I just got back from a 45 mile ride trying clipless for the first time ever, and I checked to make sure there was no overlap. Phew! With my size 47 SPD shoes and the clip adjusted mostly forward, I have no overlap. It clears by just a couple mm at the closest point.

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  32. I was looking forward to more of a write up, first time ever clipless @ 45 miles. :)

    Perhaps coming soon? This would be the place to do it.

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  33. That came out sounding wrong. You can "do it" somewhere else and maybe link from here?

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  34. Not a bad idea, MDI, but isn't clipless the antithesis of "retro"? :-)

    I may do that, anyway. I mean, the bike the clipless setup was on is certainly retro enough.

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  35. I don't think this looks any less retro with the new clipless pedals.

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  36. Once I replaced my 170 mm cranks with 175 mm cranks without thinking much about crank length (there was only one length available). I was then „rewarded“ with knee problems, so I had to replace them again.

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  37. Zweiradler - What kind of bike was this?

    somervillain - I am still surprised that you are getting TCO with 58cm and 60cm frames; I thought those sizes were "safe." MDI's 58cm Motobecane had no toe overlap, while my 53cm had it dramatically.

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  38. There are websites with measurements for crank length, some believe it's just based on standover height, others have a complicated formula based on leg length and this and that. Either way, based on your height, 165 might be a bit short, or at least as short as you should go. It might improve the spinning and if you have 165 on other bikes you know the difference and if it works for you or not.
    I should be at about 160-162 which is rare and impossible to find. 165 is the shortest most manufacturers go to which would be okay for touring. 170mm is the standard size that bikes come with regardless of bike frame size. So many people either have cranks too short or too long and do not know it.
    I have problems with over extention, trouble with cadance and spinning, and get bummed out because I never get that swoosh swoosh road bike feeling. My bikes all have the stock 170mm cranks except for my beloved raleigh with very short cranks-too short for even me, but the difference is striking(hee hee).
    165 only decreases knee pain/problems, improves spinning etc if it is the 'right' size for you.

    I realize you want to fix toe overlap, but sometimes it's about the feet and the frame dimensions regardless of pedals and cranks. I hope this quick fix works before going to more drastic measures. I absolutely love Constance!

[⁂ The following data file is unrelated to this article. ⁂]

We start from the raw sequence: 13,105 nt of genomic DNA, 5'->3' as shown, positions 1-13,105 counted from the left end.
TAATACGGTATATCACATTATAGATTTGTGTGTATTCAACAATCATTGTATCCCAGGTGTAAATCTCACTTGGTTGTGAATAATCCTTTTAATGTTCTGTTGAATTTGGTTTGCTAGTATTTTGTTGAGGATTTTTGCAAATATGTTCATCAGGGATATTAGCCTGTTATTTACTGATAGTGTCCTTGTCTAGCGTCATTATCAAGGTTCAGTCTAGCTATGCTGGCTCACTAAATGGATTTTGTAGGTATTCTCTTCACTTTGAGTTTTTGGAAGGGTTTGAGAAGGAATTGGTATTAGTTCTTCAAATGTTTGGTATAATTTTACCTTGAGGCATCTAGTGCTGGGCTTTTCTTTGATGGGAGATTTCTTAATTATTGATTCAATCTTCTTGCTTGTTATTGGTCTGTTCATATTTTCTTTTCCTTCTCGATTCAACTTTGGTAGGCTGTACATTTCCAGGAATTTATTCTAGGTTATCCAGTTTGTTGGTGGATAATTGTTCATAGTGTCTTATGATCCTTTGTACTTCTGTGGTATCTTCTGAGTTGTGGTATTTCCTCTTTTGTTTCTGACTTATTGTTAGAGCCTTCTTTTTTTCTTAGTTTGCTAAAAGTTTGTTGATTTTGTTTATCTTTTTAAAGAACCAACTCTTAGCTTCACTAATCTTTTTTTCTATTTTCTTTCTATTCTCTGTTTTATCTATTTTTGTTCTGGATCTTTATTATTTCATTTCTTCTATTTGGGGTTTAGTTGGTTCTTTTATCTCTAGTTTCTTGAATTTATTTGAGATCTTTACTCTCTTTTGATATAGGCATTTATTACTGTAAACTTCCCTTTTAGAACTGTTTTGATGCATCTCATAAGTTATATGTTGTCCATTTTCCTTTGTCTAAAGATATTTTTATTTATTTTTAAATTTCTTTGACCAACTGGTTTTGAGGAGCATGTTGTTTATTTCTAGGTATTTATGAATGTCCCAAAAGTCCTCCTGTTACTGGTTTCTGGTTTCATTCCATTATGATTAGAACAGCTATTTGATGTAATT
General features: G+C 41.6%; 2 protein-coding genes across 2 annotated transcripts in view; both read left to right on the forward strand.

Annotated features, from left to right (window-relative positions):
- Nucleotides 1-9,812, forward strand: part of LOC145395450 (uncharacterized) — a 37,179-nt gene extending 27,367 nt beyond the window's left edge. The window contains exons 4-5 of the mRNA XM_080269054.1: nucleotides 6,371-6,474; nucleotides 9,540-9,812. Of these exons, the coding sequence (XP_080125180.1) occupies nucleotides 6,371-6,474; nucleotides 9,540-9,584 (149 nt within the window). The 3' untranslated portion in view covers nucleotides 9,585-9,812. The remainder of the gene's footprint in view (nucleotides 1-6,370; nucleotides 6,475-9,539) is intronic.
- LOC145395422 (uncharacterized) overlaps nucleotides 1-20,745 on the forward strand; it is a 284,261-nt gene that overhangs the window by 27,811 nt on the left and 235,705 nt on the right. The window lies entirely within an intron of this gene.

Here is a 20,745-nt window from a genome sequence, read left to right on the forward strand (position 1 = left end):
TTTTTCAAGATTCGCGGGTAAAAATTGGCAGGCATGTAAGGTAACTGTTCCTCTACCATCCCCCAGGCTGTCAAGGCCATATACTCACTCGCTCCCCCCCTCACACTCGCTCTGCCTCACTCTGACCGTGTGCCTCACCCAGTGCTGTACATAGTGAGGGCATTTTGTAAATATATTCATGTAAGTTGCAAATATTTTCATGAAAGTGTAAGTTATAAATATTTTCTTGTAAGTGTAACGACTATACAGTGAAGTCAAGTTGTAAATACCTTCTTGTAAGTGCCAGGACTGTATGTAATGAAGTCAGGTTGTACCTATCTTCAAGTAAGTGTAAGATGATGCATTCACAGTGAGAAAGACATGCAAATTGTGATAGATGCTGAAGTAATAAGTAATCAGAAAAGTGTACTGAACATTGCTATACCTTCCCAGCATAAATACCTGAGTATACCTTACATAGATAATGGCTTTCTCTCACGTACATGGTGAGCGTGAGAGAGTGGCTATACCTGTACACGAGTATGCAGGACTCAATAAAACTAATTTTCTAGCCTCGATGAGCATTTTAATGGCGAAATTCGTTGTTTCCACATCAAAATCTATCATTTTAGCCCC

and where did Lisa find 155mm TA cranks?

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  39. MDI's 58cm Motobecane had no toe overlap, while my 53cm had it dramatically..

    His Moto had a long top tube (most French bikes did)-- a major determinant of whether there will be TCO. Also, what size shoe does he wear?

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  40. Christopher FotosJune 30, 2011 at 10:58 AM

    A couple quick comments before I read through everyone above--

    I did some mountain bike racing last year, and one of my most bizarre (and ignominius) momnets was when I got passed by a guy on a unicycle.

    As for toe overlap, I'm with V, it just annoys the heck out of me. I notice it much more with city cycling as opposed to the open road, naturally. I have no motivation to put up with it if there's a reasonable solution.

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  41. Heather -- my 155mm TA cranks came from Peter White Cycles (www.peterwhitecycles.com). They were expensive, and buying them was a leap of faith on my part, but after a year I can say that I think they were worth the price.

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  42. I like bikes with longish top tubes. Motobecane was 57cm. Surly is 61cm. Bike shoes are size 10.5 or 11, or even 11.5, I forget. I tried a bunch on and bought ones that fit. Bike shoes sizing is its own thing. My regular shoes tend to be 10.5 or 11.

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  43. @ Velouria:
    It was my current bike, I guess it's called hybrid (or "trekking") bike. My knees still get bent over 90 degrees, that’s why I intend to try 152 mm cranks soon (found some cheap ones).

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  44. Good call, you might not like the handling after re-raking your fork. Going to a smaller wheel would drop your bottom bracket height (keep your inside pedal up in corners!), but might be a good thing for casual riding - feet closer to the ground when stopped.